This was followed by Jaco Pastorius’ 3 views of a secreta soulful jazz waltz popularized by Toots in the early 1980s. The BJO’s version featured another energetic solo by Maret, this time backed by Pierre Drévetof the richly orchestrated arrangement and the explosive compositions of the rhythm section. The last tune of the set was a tender ballad dedicated to Huguette, Toots’ widow, who was in the audience. Toots often said that the most important things in his life were music and his wife, and the expressive ups and downs of this arrangement reflected his passion for both.
The Metropole Orkest, conducted by Vince Mendoza, graced the stage for the second half. “Toots’ music is about bringing people together,” Mendoza said in his opening remarks; the cheers of the public at the recognition of the most famous numbers testify to this. The orchestra used the second half to work on many of Toots’ most recognizable anthems in their signature pop orchestral style. These included The Dolphin, a laid-back Latin number with a smooth, well-integrated solo from pianist Kenny Werner, and Old friend, a touching tribute from Toots to his father. Maret not only filled his idol’s shoes during this final piece, but imprinted his own musical personality on them.
Puoane’s powerful voice was featured again for a swing version of Charlie Chaplin Smile. I had been warned that Belgium had a lot of good batsmen, and I was duly impressed with the batsman Martin Vink, whose playing gave the band an unerring sense of forward movement throughout the piece. Brazilian actor and singer Claudio Lins and his more famous father Ivan Lins then joins the stage for the last numbers of the evening. Among the best were the classics bluesetteplayed in an intimate duet between Werner and Ivan Lins, and a lively encore of Louis Armstrong what a wonderful World. Ivan summed up the mood of the room perfectly after this one: “we love you, Toots.”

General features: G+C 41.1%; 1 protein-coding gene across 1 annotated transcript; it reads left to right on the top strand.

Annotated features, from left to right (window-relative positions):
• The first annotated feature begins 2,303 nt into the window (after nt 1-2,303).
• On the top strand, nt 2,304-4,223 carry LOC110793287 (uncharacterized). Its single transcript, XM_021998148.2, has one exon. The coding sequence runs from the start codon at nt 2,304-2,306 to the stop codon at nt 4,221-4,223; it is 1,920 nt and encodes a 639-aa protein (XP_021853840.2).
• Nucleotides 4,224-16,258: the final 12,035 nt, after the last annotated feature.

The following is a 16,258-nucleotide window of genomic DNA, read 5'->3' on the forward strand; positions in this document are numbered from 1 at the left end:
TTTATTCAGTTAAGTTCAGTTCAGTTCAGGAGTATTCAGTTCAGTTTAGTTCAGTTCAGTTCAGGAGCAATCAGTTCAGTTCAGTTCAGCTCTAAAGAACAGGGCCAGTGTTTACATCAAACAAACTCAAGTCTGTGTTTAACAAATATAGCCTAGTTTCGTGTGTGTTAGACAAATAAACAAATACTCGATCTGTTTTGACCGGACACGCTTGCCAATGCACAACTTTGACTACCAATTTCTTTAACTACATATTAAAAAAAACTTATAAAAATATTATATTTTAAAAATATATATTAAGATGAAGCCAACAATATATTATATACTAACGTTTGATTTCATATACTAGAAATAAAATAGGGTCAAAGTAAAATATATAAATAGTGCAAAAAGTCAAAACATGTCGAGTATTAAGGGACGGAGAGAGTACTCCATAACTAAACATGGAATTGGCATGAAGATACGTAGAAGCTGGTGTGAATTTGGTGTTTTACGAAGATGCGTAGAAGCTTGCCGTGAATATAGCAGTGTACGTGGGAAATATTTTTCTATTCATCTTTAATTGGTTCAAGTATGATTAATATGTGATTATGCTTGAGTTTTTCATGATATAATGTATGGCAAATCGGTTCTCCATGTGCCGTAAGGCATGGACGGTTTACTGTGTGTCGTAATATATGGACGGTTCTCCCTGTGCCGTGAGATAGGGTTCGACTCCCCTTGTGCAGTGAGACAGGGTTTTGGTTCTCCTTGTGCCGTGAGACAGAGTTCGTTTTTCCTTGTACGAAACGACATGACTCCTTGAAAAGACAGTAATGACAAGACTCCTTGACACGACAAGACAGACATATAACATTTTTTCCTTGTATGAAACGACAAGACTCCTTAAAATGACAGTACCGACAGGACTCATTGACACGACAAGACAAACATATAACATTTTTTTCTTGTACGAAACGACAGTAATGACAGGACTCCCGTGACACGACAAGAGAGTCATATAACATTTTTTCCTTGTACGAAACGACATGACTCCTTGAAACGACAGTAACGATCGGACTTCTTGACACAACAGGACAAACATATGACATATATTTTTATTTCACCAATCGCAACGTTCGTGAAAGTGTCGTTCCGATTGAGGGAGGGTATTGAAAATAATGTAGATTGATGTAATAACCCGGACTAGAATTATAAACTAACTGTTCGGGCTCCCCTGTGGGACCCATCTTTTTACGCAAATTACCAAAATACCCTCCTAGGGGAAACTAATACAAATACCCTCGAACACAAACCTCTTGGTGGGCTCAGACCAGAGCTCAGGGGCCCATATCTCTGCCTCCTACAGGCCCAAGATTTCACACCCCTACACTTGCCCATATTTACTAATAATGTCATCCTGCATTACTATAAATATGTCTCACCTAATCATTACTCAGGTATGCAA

The second concert, dubbed ‘Toots Revisited’, took place at Jazz Station, a state-of-the-art jazz venue in the Saint-Josse-ten-Noode district of Brussels and a focal point of the local scene. The group was a new septet led by the Belgian pianist Eve Bevens; their eclectic set explored Toots tunes as well as original compositions, ranging from bebop to funk to exploratory free jazz. The opening, Scotch on the Rocks, Toots’ uptempo swinger, featured flamboyant, boppy solos from the viola player Bruno Vansina and baritone Vincent Brijs. The two saxophonists continued to impress with their virtuosity throughout the concert. Also note the trumpeter and the flugelhorn Thomas Mayadeincluding fiery solos (especially on Toots’ Latin Quarter) pushed the rhythm section to higher levels of intensity with their songwriting. Chef Beuvens and drummer Pierre Hurty contributed thoughtful and engaging solos in the second half in particular.
This opportunity to attend the centenary celebrations left me with a real sense of the man and his reasons for making music. His generosity of spirit is as evident in his musical production as in the dozens of letters on display at the Toots 100 exhibition. Toots’ genius lies in his ability to attract people and, above all, to bring them together, whether or not they consider themselves “jazz” fans. The curators, concert programmers and other minds behind Toots 100 do a brilliant job of communicating Toots’ legacy.
Sam Norris participated in #Toots100 events as a guest of Brussels Tourism